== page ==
The eels are caught by being impaled. It often happens that the operator misses and only succeeds in wounding the eel which escapes although badly injured. It also can happen that very small fish can be caught. For this reason the use of spears is forbidden in some countries. In Germany special permission is necessary to use such spears and this is restricted to older fishermen, who are no longer able to handle heavier fishing gear or to go out with a vessel for a considerable time.

The prongs of fishing spears can be replaced by spring clamps. Such types of spears are used by Danish fishermen. In Denmark also, the distance between the clamps is regulated by law. Clamps are considered to be the best kind of spears making it possible to catch and hold the eel without wounding it.

Sometimes eel spears can consist of a combination of clamps and prongs such as occur in Germany and in Canada. In these the prongs are unbarbed. The so-called Canadian “summerspear” has two flexible wooden clamps bolted to a long iron spike. The design of these combined spears was devised originally to protect the sharp points against damage by hard ground.

In dealing with spears mention must also be made of the modern Danish eel tongs. These tongs are operated by a rubber band or a spring. They snap together when a trigger is released.

Eel combs are well known in Europe as well as in Asia (Fig. 2). The comb is usually towed through the mud piercing any eels which happen to be in its path. The eel can escape although badly wounded and for this reason these combs are forbidden in some countries.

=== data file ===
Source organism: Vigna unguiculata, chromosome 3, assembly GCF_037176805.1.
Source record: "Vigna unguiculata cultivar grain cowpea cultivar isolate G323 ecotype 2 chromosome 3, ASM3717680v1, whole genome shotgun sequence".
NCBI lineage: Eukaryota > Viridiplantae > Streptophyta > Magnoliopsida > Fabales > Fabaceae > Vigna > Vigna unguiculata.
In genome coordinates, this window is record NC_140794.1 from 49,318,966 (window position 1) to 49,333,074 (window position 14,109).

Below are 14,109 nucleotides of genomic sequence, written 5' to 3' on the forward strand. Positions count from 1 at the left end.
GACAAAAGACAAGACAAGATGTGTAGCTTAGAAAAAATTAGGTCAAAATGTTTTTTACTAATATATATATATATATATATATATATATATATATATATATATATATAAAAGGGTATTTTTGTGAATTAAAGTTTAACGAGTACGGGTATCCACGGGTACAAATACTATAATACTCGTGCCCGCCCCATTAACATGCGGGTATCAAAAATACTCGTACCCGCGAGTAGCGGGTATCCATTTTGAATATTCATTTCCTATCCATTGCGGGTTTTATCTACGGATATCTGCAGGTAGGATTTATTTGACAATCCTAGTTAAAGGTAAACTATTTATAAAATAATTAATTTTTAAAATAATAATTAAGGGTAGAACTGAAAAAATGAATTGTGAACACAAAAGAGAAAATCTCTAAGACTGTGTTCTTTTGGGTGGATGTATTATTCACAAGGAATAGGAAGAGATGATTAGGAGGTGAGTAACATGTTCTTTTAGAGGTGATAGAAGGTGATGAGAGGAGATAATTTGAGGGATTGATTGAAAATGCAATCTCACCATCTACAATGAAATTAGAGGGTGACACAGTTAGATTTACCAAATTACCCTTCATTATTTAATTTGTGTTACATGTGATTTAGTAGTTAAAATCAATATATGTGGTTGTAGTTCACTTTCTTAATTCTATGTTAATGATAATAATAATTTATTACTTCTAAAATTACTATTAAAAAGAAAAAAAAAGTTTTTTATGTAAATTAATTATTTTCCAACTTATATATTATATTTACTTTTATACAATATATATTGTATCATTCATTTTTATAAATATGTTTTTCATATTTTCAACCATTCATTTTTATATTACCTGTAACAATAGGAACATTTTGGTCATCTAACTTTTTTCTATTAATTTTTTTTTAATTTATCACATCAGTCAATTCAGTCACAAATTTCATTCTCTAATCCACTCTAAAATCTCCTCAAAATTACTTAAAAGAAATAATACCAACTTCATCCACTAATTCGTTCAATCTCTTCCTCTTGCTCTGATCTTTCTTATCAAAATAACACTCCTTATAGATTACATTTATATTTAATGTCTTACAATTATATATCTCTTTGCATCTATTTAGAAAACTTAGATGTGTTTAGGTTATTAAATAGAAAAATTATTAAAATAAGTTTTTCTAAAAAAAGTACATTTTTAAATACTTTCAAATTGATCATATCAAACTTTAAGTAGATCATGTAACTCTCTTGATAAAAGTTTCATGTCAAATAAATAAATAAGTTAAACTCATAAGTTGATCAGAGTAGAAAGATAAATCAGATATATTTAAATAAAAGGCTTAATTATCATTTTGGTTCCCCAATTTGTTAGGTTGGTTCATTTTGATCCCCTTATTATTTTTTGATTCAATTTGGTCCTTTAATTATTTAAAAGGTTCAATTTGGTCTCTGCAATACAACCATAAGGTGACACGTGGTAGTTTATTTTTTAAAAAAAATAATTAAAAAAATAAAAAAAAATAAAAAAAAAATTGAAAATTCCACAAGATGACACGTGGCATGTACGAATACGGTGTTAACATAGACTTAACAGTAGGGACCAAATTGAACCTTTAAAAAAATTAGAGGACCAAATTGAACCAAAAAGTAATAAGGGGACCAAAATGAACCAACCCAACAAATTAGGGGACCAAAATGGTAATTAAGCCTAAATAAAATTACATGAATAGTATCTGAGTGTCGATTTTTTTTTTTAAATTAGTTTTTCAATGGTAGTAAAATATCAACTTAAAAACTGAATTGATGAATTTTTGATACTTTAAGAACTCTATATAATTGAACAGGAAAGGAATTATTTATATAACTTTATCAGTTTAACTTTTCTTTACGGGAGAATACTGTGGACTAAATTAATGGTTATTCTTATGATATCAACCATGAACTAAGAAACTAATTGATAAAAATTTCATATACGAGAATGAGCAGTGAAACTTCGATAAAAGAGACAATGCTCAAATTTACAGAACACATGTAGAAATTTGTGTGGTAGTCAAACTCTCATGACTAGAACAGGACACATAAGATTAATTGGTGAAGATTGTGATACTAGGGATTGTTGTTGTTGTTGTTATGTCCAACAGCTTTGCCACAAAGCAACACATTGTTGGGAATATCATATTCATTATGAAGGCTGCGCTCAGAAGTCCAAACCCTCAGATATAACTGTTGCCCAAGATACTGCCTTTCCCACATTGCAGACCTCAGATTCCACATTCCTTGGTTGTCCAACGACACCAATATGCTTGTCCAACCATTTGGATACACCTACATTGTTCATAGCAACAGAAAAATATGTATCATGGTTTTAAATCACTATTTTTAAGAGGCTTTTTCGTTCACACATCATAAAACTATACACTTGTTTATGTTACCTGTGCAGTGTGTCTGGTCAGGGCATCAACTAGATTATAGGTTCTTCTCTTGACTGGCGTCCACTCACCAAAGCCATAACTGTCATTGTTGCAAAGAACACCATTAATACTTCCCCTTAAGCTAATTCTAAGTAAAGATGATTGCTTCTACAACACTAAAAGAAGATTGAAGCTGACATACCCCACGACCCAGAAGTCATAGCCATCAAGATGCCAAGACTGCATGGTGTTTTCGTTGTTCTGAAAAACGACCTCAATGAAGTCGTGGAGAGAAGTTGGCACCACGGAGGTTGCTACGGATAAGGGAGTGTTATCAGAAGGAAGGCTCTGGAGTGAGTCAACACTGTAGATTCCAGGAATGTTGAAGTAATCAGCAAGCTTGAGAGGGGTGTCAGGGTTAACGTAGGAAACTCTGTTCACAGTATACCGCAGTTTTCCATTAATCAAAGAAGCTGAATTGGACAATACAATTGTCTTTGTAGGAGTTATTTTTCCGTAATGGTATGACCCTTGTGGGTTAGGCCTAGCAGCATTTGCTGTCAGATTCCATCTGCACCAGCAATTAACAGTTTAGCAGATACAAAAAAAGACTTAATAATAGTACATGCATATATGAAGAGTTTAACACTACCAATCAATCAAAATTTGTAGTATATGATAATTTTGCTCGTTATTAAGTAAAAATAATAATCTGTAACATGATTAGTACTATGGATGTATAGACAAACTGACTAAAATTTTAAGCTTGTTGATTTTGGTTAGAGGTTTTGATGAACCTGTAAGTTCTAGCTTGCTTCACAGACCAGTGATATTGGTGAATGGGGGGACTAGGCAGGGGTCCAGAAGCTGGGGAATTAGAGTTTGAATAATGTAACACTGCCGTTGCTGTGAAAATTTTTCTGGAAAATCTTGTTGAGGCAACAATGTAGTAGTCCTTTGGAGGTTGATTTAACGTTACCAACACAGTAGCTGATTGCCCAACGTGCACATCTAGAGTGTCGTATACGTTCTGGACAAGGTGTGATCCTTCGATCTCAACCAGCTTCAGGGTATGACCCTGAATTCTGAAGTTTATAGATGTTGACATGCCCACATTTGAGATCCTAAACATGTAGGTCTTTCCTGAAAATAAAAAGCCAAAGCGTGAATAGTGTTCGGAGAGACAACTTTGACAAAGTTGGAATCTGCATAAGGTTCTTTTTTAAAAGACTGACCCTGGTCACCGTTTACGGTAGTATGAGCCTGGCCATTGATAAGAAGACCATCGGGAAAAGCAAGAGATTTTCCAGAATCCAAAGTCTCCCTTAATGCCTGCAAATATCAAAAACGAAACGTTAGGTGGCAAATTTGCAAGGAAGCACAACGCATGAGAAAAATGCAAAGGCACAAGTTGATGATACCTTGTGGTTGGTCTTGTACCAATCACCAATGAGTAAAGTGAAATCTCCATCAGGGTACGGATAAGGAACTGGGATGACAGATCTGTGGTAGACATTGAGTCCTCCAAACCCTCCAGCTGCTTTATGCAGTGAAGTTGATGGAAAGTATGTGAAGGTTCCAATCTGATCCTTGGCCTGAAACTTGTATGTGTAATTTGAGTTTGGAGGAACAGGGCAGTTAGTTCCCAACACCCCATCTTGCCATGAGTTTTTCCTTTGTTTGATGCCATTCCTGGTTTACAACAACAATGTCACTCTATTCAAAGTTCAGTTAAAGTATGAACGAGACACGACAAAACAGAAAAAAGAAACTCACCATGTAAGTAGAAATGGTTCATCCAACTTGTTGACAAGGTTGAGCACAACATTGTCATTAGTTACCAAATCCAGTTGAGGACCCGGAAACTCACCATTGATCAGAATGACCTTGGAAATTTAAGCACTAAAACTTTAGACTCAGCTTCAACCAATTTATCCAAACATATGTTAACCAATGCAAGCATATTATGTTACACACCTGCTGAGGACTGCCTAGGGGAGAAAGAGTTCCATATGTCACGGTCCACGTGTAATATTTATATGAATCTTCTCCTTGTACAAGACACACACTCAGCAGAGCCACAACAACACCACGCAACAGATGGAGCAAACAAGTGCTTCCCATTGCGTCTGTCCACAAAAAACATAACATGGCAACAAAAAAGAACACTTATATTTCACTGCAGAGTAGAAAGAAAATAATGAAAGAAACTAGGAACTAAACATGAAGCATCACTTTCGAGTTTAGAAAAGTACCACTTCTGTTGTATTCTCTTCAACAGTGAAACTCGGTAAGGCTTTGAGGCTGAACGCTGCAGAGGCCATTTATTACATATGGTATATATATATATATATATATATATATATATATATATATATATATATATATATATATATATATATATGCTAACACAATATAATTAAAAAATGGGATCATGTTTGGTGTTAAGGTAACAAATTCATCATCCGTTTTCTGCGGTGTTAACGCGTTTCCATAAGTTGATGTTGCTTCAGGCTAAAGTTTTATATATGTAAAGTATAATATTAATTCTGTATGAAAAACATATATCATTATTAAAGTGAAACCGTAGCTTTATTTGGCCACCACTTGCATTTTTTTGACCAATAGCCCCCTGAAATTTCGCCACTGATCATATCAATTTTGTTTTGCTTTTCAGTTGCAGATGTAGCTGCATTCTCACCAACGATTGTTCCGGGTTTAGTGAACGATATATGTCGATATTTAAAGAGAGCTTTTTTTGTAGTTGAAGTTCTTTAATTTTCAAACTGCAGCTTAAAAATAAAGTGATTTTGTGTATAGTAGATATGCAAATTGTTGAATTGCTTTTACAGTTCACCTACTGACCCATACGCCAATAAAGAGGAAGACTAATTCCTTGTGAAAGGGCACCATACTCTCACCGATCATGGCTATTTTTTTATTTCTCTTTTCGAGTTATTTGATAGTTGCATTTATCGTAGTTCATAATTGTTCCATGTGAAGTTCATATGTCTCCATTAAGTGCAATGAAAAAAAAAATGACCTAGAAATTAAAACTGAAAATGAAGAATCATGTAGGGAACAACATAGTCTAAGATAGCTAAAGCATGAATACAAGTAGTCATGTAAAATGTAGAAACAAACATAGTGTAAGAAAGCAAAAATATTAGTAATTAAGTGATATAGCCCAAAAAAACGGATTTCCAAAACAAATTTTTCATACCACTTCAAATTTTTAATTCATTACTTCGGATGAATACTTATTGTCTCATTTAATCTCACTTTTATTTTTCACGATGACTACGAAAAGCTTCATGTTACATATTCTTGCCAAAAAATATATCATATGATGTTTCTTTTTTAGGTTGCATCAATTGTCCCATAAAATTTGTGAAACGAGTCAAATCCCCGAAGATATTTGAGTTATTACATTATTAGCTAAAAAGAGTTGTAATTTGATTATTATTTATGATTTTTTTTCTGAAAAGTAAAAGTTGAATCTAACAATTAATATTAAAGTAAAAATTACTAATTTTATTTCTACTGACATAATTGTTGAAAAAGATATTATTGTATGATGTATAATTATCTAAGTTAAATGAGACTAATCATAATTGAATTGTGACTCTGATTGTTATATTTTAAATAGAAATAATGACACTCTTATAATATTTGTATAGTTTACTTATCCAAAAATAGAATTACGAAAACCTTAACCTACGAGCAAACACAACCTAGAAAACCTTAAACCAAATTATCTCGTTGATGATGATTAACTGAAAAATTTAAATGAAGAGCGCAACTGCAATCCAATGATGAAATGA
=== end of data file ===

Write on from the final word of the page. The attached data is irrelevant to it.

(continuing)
In Japan a special needle comb is used for eel fishing. The eels, when observed swimming under a light, are struck on their heads with this gear and thus caught by the fishermen.

All spears have long wooden handles, the length of which is limited by the buoyancy which increases with the length. A length of 7 m is considered to be the practicable limit. This, however, does not exclude the possibility of spears with longer handles - these may be up to 20 m. The wood of the handles, however, has to be flexible and it is necessary to weigh the spearhead to offset its buoyancy.

Spears are usually employed to catch eels lying in the mud during daytime. In winter longhandled spears are used also to catch eels under the ice. Except with electricity it is not possible otherwise in Northern Europe to catch eels in winter. Spears can also be used during nighttime for eelfishing usually with the aid of artificial light. Special arrangements can be made to increase the efficiency of this method by forcing the eels to pass through restricted water channels. In Madagascar such an arrangement is employed at the outlet of lakes when the outflow is through small stonehouses where the migrating eels are caught with spears, as they pass under the light.


The use of narcotics to capture fish, especially with ichthyotoxic plants is well known all over the world. But these plants as well as poisons of animal origin or even the new so-called “chemical fish collectors” are more successful for pelagic fish which rise to the surface of the water. Any other fish are difficult to collect. This may be the reason why narcotics are not used for the capture of eels.

Another stupefying method which has become very important in eelfishing during recent years is electrical fishing. In this case the affected fish is not lost but it can be caught without difficulty because of its anodic reaction to electric current. Electrical eelfishing has become so important that a special report has been prepared on this subject by Dr. Halsband (Appendix 7).